'Why would they call you?' you may ask.  I have what is considered a rare blood type in these parts: O negative.  Hardly anyone living in our part of Asia has O negative blood.  And here's the thing about O negative - you can only receive your blood type.  However, my blood type is known as the "universal donor" because anyone can receive O negative.  Aren't we special?

A few times during our years in Indonesia I have been called on to give blood, and I have been happy to do it.  I imagine what it would be like if I needed blood, and how awful not to find a donor, so I am more than willing to give if there's a need.

Once we were on vacation in Bali and I read in the paper that there was a dire need for O negative, so I called the Red Cross and they sent a mobile unit to our hotel to collect my blood. Because that's what you do on vacation, right? I read somewhere that the number one cause of injury and death for westerners in Indonesia is motorcycle accidents in Bali, so they always are looking for O negative.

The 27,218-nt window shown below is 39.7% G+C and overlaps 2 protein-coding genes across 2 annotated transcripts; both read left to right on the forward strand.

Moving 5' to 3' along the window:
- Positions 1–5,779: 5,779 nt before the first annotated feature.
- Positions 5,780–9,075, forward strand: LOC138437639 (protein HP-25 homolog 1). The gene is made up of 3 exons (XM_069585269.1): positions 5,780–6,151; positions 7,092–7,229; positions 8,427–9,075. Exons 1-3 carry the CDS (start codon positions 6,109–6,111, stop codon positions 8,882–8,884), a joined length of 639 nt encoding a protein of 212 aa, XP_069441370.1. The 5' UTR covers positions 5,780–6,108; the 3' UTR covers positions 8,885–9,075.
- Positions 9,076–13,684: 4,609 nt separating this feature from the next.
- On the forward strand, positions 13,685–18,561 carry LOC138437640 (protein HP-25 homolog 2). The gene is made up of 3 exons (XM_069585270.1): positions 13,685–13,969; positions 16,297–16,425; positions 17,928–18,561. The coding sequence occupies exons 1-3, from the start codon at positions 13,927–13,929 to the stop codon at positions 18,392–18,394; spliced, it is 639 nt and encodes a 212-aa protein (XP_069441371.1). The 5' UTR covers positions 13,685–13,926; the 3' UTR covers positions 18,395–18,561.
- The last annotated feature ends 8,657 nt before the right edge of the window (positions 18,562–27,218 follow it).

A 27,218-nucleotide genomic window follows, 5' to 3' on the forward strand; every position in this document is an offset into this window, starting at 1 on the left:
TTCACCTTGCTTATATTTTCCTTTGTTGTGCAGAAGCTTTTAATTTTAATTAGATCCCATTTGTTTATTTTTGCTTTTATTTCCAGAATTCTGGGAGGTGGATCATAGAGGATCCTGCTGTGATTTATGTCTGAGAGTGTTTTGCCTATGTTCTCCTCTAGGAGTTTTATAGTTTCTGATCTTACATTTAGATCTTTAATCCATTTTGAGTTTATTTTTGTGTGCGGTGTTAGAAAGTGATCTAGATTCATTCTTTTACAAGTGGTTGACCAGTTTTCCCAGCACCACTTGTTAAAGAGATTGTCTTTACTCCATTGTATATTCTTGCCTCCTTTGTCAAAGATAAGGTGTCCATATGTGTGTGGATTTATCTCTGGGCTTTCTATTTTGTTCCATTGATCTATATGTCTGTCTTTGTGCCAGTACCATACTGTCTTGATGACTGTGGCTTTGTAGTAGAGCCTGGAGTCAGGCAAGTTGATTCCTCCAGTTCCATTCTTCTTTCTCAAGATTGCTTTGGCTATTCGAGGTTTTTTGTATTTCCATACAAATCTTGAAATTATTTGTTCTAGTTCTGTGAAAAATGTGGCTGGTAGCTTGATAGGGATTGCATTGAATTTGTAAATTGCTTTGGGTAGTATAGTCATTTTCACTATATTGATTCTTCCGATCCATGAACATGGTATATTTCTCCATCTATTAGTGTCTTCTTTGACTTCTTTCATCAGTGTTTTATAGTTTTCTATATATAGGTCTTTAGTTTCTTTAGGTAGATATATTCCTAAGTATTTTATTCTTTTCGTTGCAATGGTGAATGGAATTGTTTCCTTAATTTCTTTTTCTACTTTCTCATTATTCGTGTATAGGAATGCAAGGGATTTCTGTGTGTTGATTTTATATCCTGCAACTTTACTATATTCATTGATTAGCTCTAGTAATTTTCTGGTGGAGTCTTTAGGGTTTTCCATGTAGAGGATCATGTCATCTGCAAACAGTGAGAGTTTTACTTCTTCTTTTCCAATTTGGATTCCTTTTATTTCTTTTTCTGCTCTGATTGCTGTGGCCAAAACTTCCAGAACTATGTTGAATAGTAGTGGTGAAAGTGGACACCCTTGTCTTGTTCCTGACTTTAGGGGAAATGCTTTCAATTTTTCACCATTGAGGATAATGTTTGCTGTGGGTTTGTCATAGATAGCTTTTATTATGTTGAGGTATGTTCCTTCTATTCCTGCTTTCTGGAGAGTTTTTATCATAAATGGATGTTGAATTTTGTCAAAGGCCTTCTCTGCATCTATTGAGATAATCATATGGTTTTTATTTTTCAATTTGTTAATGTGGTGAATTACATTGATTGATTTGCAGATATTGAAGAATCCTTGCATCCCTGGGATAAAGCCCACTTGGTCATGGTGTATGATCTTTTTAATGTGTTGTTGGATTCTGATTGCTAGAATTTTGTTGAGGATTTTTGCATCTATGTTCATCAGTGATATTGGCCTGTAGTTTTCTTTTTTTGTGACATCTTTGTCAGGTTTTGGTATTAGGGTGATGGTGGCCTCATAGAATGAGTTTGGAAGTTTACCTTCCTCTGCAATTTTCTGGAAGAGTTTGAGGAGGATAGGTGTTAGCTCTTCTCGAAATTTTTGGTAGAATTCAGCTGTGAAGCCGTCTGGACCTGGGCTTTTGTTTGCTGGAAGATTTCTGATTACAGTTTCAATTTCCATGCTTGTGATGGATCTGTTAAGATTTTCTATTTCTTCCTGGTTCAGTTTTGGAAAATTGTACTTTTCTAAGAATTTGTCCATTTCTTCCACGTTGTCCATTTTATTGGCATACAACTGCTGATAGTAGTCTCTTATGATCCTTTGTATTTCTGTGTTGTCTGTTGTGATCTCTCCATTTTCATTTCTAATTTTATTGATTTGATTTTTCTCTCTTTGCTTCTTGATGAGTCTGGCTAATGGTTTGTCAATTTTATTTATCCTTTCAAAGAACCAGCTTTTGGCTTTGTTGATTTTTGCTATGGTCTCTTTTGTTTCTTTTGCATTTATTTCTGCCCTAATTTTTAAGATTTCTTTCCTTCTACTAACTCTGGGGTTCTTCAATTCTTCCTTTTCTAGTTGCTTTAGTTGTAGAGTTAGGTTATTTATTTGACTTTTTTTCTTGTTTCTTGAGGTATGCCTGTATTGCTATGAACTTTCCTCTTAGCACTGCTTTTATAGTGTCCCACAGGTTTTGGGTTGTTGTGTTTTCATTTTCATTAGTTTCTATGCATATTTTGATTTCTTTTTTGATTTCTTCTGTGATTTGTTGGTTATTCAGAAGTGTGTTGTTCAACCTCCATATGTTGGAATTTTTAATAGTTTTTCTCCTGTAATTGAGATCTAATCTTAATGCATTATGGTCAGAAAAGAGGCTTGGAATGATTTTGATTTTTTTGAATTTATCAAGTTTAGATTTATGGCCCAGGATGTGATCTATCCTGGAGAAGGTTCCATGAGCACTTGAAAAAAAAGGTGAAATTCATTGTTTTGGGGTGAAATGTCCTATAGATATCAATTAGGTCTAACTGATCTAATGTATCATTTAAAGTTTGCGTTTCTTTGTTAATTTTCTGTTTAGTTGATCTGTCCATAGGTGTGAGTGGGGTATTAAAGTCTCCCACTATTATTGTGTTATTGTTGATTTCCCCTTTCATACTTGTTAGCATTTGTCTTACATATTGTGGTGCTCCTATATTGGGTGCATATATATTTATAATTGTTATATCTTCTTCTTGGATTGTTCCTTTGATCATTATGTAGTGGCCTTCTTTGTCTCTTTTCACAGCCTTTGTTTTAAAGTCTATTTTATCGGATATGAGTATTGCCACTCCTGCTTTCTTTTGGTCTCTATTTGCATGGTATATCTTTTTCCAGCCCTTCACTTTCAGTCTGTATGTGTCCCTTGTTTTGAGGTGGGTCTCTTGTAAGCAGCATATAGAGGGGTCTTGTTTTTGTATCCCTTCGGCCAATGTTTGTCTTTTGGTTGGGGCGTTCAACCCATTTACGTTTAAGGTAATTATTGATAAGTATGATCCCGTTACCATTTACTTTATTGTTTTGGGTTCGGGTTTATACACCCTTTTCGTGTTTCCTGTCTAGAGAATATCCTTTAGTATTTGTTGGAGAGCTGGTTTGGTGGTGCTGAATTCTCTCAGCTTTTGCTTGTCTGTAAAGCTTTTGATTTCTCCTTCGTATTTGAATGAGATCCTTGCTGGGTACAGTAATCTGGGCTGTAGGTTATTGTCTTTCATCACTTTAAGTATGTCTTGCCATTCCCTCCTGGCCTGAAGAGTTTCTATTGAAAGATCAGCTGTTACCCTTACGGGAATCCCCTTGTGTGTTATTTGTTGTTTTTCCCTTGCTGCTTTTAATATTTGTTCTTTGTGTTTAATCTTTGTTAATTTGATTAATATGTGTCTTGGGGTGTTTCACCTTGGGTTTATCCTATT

Another time I donated was when we were living in Kalimantan, and a young Indonesian living in a nearby town needed blood.  I donated, but there was so much paperwork and logistics to work out in how to get the blood to her that, sadly, she passed away before she got it.

This most recent blood need a few weeks ago was an opportunity for me to discover who all in our small expat community has O negative, and, surprisingly, there are about six of us. 

Three of us gave one morning at a local hospital, with our local expat doctor organizing us. I look like I'm enjoying a day at the spa in the photo below, but I was actually trying hard not to think about the needle, and also ignoring the wasp that was buzzing around my head.
One pint of O negative coming up! (Photo by Ruth Boyd)
 The best part of this particular blood donation was that about a week later, I met the lady who received our blood.  She was at the Christmas Eve service we attended, and she looked great.  She hugged me and thanked me for donating, and it was just so cool to have been part of a happy outcome.